Archive for the ‘Language/Linguistics’ Category

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Friday Blincoln Blog

June 20, 2008

When Lincoln was running for president he was routinely called “the western candidate” or “the candidate from the West” and other variations. In that time the western states truly were backwaters and the people from the area were often demeaned as hayseeds, rubes, and the like. Casting Lincoln in that role was purposeful baiting. Stephen Douglas, during his historic debates with the future Emancipator, referred explicitly and implicitly to Lincoln’s less-than-cosmopolitan upbringing as a way of turning the crowds against him.

Of course such political liabilities have been turned on their heads in recent years. Contemporary presidents have all made every effort to downplay their elite childhoods or Ivy League educations. Bill Clinton, although a Rhodes Scholar, famously ate at McDonalds during his morning jogs and wore boxers. His nickname was “Bubba.”

George Bush and Ronald Reagan were sure to get photographed on their ranches. Et cetera.

Although we now look back on Lincoln’s childhood in rural Kentucky and Indiana as a kind of moral play–an inspiration for poor children across the country–Lincoln was never proud of it. He refused to romanticize the life of subsistence farming as many of his political contemporaries did, and he was ashamed of his lack of formal education.

But Lincoln was a powerful intellect by any measure. Although he lacked the advantage of a schoolroom, he was sure to provide himself the education he needed. As this Lincoln Bicentennial blog reminds us, Lincoln was a book devourer, famously reading borrowed books by candle and fire lights. He taught himself to write by scratching the alphabet onto the dirt on a shovel, and so on and so on.

But my favorite image of Lincoln’s dogged pursuit of self-edification is one remembered by a colleague of Lincoln’s while they were sharing a room while running the court circuit–of having come home from some event or other that Lincoln was curiously absent from. Returning to their room he opened the door to find Lincoln surrounded by crumpled pieces of paper, his fingers stained with ink. After having worked his way through much of Euclid’s geometry on his own, Lincoln had spent the evening trying to square the circle.

It is hard to think of any modern politicians being so distracted.

Photo from flickr user Angie C used under Creative Commons License.

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Sameer Mishra wins Scripps National Spelling Bee

June 9, 2008

Congratulations to West Lafayette resident Sameer Mishra, who, with the winning word of guerdon is the 2008 Scripps National Spelling Bee Champion.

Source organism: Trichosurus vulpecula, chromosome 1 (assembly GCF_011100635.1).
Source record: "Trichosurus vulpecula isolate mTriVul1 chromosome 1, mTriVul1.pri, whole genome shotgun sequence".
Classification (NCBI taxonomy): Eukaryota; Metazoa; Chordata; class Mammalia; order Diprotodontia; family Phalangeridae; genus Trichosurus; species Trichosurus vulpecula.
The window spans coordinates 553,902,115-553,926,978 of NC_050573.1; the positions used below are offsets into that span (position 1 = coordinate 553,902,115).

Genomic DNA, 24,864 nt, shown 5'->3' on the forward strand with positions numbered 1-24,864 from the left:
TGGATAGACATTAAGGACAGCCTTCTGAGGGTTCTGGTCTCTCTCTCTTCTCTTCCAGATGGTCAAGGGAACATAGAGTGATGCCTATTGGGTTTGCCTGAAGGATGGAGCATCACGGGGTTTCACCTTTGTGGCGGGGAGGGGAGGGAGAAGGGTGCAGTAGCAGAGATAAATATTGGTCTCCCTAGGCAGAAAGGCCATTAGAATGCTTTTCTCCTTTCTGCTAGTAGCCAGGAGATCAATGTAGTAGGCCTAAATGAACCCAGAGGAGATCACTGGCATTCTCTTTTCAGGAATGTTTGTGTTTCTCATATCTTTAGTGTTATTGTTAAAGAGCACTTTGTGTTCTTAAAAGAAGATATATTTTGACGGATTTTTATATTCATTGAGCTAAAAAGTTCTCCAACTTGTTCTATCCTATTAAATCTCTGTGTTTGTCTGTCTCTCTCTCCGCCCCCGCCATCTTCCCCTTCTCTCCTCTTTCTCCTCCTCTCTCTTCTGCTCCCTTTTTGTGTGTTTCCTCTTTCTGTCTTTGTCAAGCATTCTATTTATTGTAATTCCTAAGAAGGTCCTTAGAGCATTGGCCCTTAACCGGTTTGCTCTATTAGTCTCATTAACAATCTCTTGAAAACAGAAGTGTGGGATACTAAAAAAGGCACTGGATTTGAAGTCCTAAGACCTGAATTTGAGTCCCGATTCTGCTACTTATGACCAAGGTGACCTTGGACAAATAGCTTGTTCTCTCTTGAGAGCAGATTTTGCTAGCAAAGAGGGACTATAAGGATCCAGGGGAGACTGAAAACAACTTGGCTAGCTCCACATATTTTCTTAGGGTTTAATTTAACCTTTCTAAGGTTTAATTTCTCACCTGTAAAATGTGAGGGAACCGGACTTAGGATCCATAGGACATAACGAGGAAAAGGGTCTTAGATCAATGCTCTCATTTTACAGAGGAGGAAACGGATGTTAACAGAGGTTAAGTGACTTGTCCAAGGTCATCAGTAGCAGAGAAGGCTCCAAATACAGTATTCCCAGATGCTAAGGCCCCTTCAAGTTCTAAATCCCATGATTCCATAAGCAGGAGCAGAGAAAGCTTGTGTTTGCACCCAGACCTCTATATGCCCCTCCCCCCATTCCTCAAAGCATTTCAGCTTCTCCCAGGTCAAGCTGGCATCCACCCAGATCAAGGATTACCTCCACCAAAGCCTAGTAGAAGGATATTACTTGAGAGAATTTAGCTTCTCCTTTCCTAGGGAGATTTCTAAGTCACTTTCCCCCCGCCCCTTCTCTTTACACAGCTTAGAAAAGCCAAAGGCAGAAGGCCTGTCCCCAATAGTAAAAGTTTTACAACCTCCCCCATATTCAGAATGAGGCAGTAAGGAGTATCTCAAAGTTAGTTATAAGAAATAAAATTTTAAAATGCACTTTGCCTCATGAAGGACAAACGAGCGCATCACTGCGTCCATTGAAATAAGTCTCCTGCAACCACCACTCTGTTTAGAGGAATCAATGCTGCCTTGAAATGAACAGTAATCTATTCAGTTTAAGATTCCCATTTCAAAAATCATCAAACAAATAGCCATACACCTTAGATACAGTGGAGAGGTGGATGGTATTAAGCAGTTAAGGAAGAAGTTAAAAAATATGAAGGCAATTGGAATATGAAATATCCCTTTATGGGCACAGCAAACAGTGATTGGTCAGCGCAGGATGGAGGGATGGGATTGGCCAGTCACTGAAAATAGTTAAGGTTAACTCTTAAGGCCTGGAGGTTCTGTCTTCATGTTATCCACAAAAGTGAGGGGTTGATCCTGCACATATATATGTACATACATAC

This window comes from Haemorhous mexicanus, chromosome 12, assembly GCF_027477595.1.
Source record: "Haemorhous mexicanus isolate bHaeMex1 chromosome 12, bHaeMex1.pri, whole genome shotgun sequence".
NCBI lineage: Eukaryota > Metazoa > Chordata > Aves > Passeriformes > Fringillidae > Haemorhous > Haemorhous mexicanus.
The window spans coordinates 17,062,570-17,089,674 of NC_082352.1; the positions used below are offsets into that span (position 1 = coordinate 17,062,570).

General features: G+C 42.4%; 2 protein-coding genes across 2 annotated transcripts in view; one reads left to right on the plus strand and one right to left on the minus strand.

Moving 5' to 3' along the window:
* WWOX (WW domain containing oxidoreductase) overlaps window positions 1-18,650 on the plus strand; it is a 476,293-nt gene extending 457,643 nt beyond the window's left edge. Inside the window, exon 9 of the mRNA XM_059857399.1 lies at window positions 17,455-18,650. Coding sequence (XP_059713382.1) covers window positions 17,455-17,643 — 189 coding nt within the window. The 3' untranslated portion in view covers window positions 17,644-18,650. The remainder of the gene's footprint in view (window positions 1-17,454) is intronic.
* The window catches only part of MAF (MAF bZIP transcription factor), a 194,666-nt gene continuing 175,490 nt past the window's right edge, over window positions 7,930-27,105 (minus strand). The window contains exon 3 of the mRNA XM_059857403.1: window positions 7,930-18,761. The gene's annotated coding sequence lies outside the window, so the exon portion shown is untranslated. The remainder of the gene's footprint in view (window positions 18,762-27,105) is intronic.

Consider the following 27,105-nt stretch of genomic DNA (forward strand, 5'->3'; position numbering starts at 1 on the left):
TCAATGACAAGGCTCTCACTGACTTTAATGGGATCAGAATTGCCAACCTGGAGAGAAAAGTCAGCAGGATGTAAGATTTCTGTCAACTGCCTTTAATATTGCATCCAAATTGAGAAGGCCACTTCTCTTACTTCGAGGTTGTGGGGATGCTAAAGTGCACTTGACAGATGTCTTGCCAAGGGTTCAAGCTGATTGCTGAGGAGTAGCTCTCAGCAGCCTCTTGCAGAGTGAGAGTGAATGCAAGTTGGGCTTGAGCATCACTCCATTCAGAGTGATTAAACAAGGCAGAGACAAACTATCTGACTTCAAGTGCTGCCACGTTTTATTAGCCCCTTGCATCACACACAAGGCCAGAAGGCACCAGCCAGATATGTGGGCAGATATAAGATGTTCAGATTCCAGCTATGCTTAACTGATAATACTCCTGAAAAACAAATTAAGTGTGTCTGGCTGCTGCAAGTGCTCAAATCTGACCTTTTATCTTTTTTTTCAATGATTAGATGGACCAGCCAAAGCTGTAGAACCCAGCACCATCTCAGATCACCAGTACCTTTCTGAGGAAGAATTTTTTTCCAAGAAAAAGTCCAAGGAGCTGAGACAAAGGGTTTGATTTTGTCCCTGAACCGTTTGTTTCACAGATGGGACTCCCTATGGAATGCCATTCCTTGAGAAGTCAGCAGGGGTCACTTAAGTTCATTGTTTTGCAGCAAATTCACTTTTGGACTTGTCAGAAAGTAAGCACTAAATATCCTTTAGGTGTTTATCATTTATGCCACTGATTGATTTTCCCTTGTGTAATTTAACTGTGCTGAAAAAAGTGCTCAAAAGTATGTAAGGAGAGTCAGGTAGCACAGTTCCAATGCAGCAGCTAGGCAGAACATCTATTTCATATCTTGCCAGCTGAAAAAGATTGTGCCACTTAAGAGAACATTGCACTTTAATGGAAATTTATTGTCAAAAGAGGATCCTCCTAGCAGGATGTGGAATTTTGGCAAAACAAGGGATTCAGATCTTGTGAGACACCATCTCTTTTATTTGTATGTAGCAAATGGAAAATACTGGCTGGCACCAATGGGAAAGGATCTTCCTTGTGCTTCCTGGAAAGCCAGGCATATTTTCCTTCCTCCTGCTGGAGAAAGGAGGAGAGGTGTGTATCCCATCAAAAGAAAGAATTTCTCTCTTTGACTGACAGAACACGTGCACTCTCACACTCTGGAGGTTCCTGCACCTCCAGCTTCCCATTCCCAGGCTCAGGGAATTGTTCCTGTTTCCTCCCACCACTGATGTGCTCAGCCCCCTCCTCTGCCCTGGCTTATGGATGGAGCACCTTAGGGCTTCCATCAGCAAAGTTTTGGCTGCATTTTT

A guerdon, for those of you who, like me, have no idea what it means, is a reward or prize, an accolade–which, to me, seems a pretty fitting word to win with.

This here You Tube clip starts with the numnah/numbnut bit that you may have already seen on the news and then highlights various words he spelled on his way to victory. Unfortunately the huge AP logo blocks the correct spelling of each word so let me assure you, he spells them all right.

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The Other Cultural View

May 29, 2008

Like a lot of people, I sometimes use Wikipedia to check a quick fact (“Fargo is not the capital of North Dakota?!). I wasn’t quite satisfied, though, with the Wikipedia entry for the word “kata,” an idea that is central to Japanese culture.

Wikipedia tells us that kata are choreographed patterns of movements, primarily in the martial arts. My sense of kata is more general: that there are certain traditional “ways” of doing things, such as the way of Zen, the way of writing, the way of business, and so on.

At first glance, it seems that the cultural message is not to deviate from that which is taught. But I think it becomes something else: to understand thoroughly in order to know what alternatives exist. When you learn what is correct, you are ready to innovate.

Such a concept is not natural to us in the West, in other words, not intuitive in our culture. The great value of Eastern thought, it seems to me, is to show us what we are not and thus what we are.

Still, I can think of two places in American culture where the intense discipline of kata can be found. One is sports — so perhaps the martial arts are in fact the proper venue for kata. The other is computer programming, where knowing what is correct is the entrance to much innovation. Not surprisingly, there is such a thing as Code Kata.

Boye Lafayette De Mente has a good book on Kata: The Key to Understanding and Dealing with the Japanese.

This entry was posted by: Nancy
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What Does 2 billion English as a Second Language Mean for the Future of the Language

May 29, 2008

Christian Rolling, Mark Liberman, Henry Hitchings, and John Hayden all share thoughts on how globalization will affect English (or effect ‘glocal’ dialects of English) over at the Freakonomics blog. As Mark Liberman of Language Log (and the University of Pennsylvania) notes:

The obvious things to say about this are, well, obvious. But not everything that’s obvious is entirely true, and there are some surprises behind the “duh”s.

A point that makes all the commentary and some of the comments worth checking out.

This entry was posted by: Jim